Remember that question? If you do, you'll also recall that it wasn't a question about which superhero could beat a particular supervillain, but rather which superhero could beat another superhero! With the passion of election year politics, we'd make the case for our champion and why he'd mop the floor with the other guy's champion....all the while completely missing (or flat-out ignoring) the point that good guys aren't supposed to be fighting each other in the first place.
Although comic book publishers usually stayed above the fray, every once in awhile they'd throw us the "hero vs. hero" red meat we all craved....like here on the rip-roaring cover of Superman #199 (1967).
Cover penciled by Carmine Infantino and inked by Murphy Anderson
As it turned out, the actual race was quite a disappointment (to say the least). Instead of the grudge match suggested by the cover scene, the race was actually a chummy charity event. Worse yet, it ended in a lousy tie....completely dodging the question asked on the cover. Needless to say, it was an early lesson for us junior consumers in sky-high hype vs. the reality (and inevitable let-downs) of the actual product.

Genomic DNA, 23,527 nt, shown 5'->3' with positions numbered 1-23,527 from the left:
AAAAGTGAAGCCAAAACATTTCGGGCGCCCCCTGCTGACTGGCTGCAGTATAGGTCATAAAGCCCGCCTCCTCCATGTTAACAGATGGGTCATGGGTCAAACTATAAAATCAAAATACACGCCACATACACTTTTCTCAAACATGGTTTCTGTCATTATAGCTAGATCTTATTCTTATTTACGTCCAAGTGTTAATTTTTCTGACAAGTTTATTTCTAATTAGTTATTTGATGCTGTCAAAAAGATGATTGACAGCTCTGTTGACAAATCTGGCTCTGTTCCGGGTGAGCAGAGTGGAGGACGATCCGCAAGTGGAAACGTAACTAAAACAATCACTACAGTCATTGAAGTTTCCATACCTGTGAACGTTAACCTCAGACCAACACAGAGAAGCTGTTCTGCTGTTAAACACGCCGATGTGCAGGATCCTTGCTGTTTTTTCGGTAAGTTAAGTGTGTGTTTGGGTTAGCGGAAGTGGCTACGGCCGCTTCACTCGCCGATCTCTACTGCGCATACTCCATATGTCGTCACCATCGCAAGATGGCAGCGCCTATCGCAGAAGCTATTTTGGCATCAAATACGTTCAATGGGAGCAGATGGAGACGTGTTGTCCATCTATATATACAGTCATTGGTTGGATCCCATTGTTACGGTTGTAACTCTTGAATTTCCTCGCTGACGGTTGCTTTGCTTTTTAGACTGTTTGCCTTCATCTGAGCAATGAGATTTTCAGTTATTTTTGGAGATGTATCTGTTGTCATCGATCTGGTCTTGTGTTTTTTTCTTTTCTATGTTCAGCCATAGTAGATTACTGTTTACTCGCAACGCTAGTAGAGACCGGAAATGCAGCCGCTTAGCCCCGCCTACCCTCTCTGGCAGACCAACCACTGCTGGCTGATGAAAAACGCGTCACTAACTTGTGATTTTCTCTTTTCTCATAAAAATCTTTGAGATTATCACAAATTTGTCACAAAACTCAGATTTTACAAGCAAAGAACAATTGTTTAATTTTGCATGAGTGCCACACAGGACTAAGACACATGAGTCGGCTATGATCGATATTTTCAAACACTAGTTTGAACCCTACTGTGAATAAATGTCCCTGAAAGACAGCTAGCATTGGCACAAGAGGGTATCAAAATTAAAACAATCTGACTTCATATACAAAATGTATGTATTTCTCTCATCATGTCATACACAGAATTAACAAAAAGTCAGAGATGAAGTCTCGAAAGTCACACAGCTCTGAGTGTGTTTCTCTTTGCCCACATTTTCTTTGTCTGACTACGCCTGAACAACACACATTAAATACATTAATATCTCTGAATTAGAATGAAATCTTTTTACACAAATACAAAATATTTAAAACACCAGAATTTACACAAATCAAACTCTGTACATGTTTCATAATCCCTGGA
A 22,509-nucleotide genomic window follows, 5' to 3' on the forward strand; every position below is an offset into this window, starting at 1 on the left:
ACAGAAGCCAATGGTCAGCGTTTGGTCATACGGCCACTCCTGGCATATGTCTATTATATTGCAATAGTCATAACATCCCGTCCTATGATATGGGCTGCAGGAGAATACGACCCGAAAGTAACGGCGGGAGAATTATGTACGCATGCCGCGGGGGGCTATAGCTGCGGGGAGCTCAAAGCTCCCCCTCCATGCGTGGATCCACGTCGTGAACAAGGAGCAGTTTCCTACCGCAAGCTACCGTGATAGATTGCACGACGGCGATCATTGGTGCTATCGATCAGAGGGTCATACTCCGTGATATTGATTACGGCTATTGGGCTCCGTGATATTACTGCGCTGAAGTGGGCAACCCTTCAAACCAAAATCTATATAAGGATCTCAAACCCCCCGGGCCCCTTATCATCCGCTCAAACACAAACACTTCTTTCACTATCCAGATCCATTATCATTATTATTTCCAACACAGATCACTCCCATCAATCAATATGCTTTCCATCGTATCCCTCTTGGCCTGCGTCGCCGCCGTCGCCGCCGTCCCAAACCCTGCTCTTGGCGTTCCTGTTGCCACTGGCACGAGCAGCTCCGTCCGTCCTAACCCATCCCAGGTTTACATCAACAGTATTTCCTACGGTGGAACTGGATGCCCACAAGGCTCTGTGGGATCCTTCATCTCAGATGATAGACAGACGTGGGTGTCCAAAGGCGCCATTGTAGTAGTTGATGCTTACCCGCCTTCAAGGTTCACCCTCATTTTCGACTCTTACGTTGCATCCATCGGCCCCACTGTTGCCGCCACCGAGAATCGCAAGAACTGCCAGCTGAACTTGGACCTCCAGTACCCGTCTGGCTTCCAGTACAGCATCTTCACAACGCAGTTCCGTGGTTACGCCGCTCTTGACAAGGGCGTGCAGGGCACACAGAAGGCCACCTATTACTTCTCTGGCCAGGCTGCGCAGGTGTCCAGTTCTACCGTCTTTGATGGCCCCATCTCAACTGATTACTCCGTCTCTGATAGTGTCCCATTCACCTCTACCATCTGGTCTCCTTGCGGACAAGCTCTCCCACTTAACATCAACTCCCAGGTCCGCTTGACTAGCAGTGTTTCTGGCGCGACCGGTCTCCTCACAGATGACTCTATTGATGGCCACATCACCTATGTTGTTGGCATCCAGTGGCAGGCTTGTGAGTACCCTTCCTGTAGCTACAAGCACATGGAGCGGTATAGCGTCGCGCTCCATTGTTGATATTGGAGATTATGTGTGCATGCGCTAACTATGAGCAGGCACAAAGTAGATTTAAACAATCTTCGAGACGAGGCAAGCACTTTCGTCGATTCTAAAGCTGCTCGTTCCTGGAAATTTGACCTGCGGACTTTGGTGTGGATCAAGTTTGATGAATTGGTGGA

However, despite the disappointing story, the cover remains one of my favorites for a variety of reasons:
2. The cheering "factions" of DC heroes. Though never as contentious or dysfunctional as Marvel's brood of squabbling heroes, DC began introducing a bit more conflict between their famously chummy champions of justice....as you can see from the spirited cheering sections on either side of the starting line. Note how Batman is vigorously rooting against his long time World's Finest co-star!
3. I've always been a sucker for covers with a black background. Black, more than any other color, demands your attention on the shelf and, in this case, helps the brightly colored costumes of Superman and Flash pop right off the page.
4. The distorted or "forced" perspective angles of the scene, giving an almost explosive visual power to the unleashed speedsters.